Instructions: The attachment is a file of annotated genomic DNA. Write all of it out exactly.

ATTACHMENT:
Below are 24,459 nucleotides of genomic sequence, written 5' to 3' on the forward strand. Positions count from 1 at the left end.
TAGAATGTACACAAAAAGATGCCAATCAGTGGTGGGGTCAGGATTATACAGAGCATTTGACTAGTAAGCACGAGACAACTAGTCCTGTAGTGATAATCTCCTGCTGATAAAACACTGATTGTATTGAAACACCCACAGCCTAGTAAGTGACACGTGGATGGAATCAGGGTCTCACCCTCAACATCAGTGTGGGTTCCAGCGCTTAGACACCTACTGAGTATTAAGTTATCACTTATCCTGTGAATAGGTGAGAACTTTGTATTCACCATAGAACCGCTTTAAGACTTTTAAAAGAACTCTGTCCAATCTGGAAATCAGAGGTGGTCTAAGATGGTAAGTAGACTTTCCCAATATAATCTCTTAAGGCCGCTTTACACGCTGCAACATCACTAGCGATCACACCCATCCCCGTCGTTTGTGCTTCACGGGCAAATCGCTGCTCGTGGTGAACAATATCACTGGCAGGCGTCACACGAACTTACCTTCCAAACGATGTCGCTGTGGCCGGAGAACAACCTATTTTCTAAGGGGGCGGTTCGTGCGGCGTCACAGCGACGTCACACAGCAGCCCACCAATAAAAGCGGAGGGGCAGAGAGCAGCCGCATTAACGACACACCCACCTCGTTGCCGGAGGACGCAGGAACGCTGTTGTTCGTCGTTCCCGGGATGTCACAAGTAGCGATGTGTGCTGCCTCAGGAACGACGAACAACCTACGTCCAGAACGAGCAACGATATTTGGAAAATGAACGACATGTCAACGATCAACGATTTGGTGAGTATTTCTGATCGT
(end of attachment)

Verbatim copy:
Below are 24,459 nucleotides of genomic sequence, written 5' to 3' on the forward strand. Positions count from 1 at the left end.
TAGAATGTACACAAAAAGATGCCAATCAGTGGTGGGGTCAGGATTATACAGAGCATTTGACTAGTAAGCACGAGACAACTAGTCCTGTAGTGATAATCTCCTGCTGATAAAACACTGATTGTATTGAAACACCCACAGCCTAGTAAGTGACACGTGGATGGAATCAGGGTCTCACCCTCAACATCAGTGTGGGTTCCAGCGCTTAGACACCTACTGAGTATTAAGTTATCACTTATCCTGTGAATAGGTGAGAACTTTGTATTCACCATAGAACCGCTTTAAGACTTTTAAAAGAACTCTGTCCAATCTGGAAATCAGAGGTGGTCTAAGATGGTAAGTAGACTTTCCCAATATAATCTCTTAAGGCCGCTTTACACGCTGCAACATCACTAGCGATCACACCCATCCCCGTCGTTTGTGCTTCACGGGCAAATCGCTGCTCGTGGTGAACAATATCACTGGCAGGCGTCACACGAACTTACCTTCCAAACGATGTCGCTGTGGCCGGAGAACAACCTATTTTCTAAGGGGGCGGTTCGTGCGGCGTCACAGCGACGTCACACAGCAGCCCACCAATAAAAGCGGAGGGGCAGAGAGCAGCCGCATTAACGACACACCCACCTCGTTGCCGGAGGACGCAGGAACGCTGTTGTTCGTCGTTCCCGGGATGTCACAAGTAGCGATGTGTGCTGCCTCAGGAACGACGAACAACCTACGTCCAGAACGAGCAACGATATTTGGAAAATGAACGACATGTCAACGATCAACGATTTGGTGAGTATTTCTGATCGT